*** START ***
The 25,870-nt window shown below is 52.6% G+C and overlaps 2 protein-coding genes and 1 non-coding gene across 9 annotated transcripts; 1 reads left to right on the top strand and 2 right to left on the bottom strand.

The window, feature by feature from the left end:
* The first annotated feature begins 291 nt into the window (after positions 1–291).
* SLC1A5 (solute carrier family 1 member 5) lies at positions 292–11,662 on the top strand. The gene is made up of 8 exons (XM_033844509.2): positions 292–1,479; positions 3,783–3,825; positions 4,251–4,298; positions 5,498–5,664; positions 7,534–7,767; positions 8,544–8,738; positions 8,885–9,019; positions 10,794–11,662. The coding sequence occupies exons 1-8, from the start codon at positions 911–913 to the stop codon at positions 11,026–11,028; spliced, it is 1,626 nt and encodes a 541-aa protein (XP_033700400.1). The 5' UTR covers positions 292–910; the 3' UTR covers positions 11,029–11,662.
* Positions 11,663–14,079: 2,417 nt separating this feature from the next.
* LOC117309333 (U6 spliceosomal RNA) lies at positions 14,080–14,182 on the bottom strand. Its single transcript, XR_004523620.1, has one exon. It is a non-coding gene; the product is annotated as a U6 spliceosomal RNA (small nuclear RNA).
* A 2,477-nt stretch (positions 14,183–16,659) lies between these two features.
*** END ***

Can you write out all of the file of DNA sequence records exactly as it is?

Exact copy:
The 25,870-nt window shown below is 52.6% G+C and overlaps 2 protein-coding genes and 1 non-coding gene across 9 annotated transcripts; 1 reads left to right on the top strand and 2 right to left on the bottom strand.

The window, feature by feature from the left end:
* The first annotated feature begins 291 nt into the window (after positions 1–291).
* SLC1A5 (solute carrier family 1 member 5) lies at positions 292–11,662 on the top strand. The gene is made up of 8 exons (XM_033844509.2): positions 292–1,479; positions 3,783–3,825; positions 4,251–4,298; positions 5,498–5,664; positions 7,534–7,767; positions 8,544–8,738; positions 8,885–9,019; positions 10,794–11,662. The coding sequence occupies exons 1-8, from the start codon at positions 911–913 to the stop codon at positions 11,026–11,028; spliced, it is 1,626 nt and encodes a 541-aa protein (XP_033700400.1). The 5' UTR covers positions 292–910; the 3' UTR covers positions 11,029–11,662.
* Positions 11,663–14,079: 2,417 nt separating this feature from the next.
* LOC117309333 (U6 spliceosomal RNA) lies at positions 14,080–14,182 on the bottom strand. Its single transcript, XR_004523620.1, has one exon. It is a non-coding gene; the product is annotated as a U6 spliceosomal RNA (small nuclear RNA).
* A 2,477-nt stretch (positions 14,183–16,659) lies between these two features.